Torture, the incumbents and the 2008 presidential election.
On Monday, February 11, 2008, the military announced that six death penalty trials would go forward in Guantánamo Bay.
The media focused primarily on the wisdom of capital punishment under such circumstances: Does it not play into the hands of the alleged mastermind of 9/11 to initiate a drawn out execution process for Khalid Sheikh Mohammed (KSM), when he wants to be martyred? Should the US alienate its close allies in Europe by injecting the death penalty debate into the ‘War on Terror’?
Yet the real issue was, Why now? Within two months, the Supreme Court seems likely to rule that the military commissions process by which these prisoners will be judged is unconstitutional. Why not await the guidance of this imminent decision?
The answer had already been provided by Colonel Morris Davis, the former chief prosecutor in the military commissions. He recently resigned rather than continue to take part in the commissions, levelling three charges against the process he had help to lead.
Davis’ first allegation is the most pervasive: that the process had become irrevocably driven by politics. Decisions are not being made based on considerations of justice, but to foster the fortunes of the Republican Party. And so it has proved. By announcing these capital prosecutions, President Bush played the first of several “terror cards” we can expect to see on the table in this election year. The Administration’s press conference, led by Brigadier General Thomas Hartmann, trumpeted the 9/11 victims’ expedited right to their pound of KSM’s flesh. No mention was made, of course, why these victims’ rights had been less urgent during the previous five years, which KSM spent shuffling between CIA black sites.
Ensuring that the charges were laid against these “high value” prisoners before the Supreme Court ruled on the constitutionality of the commissions was equally cynical. If the Court does strike down the current process in March or April, as seems probable, this will provide the opportunity for another Republican press conference, focused on the need to rein in the ‘liberal’ Court for espousing a “KSM Bill of Rights” for the mastermind of 9/11. There will be no mention, of course, of the fact that the majority opinion will likely be written by Justice Kennedy, a Republican conservative appointee.
The third Republican vote-scoring press conference will come in April, with the introduction of a replacement process for the trial of the Guantánamo prisoners, almost as regressive than the last. This time those -- like Senator Barack Hussein Obama -- who dare to challenge the proposal will be tarred as advocates of terrorism. It remains to be seen whether Senator Hillary Clinton can muster the courage to vote against the Bush proposal.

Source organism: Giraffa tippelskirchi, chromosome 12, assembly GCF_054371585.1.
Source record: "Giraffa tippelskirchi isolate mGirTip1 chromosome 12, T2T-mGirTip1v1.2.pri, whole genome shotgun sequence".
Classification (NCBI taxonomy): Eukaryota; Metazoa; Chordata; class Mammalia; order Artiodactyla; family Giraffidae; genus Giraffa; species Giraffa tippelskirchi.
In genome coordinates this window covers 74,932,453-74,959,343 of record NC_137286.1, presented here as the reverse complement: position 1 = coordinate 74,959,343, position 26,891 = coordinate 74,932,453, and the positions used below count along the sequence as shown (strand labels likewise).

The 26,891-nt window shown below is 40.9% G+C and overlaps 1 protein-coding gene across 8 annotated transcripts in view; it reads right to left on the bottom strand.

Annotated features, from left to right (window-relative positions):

It is equally clear that no trial will actually take place before the November elections. Complaining about delay is one matter, but in reality a speedy trial would be very inconvenient, as it would bring to the fore Col. Davis’ second and third objections to the process: that important parts of the trials would be held in secret, and that torture evidence would be used.
General Hartmann robustly assured the watching world at his press conference that the military trials would include no evidence (not one shred!) withheld from the accused. This statement is technically correct, but it obscures a more important truth: KSM already knows how he was tortured. It is the outside world that has yet to hear the horrors of his treatment.
And the world will not get to hear the whole story about that, certainly not before the election. Torture evidence indubitably will be used in these tribunals, but details of the “methods of interrogation” used on Mohammed are (and will remain) classified. I am about to leave on my twentieth trip to Guantánamo, and the censorship rules have recently been made much more rigorous, especially in the cases of the 14 ‘High Value Detainees’ such as KSM.
The Republican political symbol is the Elephant; the Democrat symbol is (incomprehensibly) the Donkey, less well known for its prodigious memory. Those who think the November election is already won need to remember that the Republican party is famous for its focus on just one goal: the election of Republicans.
Although he has never been a favourite of the party, Senator John McCain will be the Republican beneficiary of all these shenanigans. Optimists hold out hope that as a victim of torture in Vietnam himself he will set the Republicans on a bold new path towards due process. Yet the pockets of common sense in his political platform sit uneasily beside McCain’s unwavering support both for the war in Iraq and swathes of misguided Bush policies.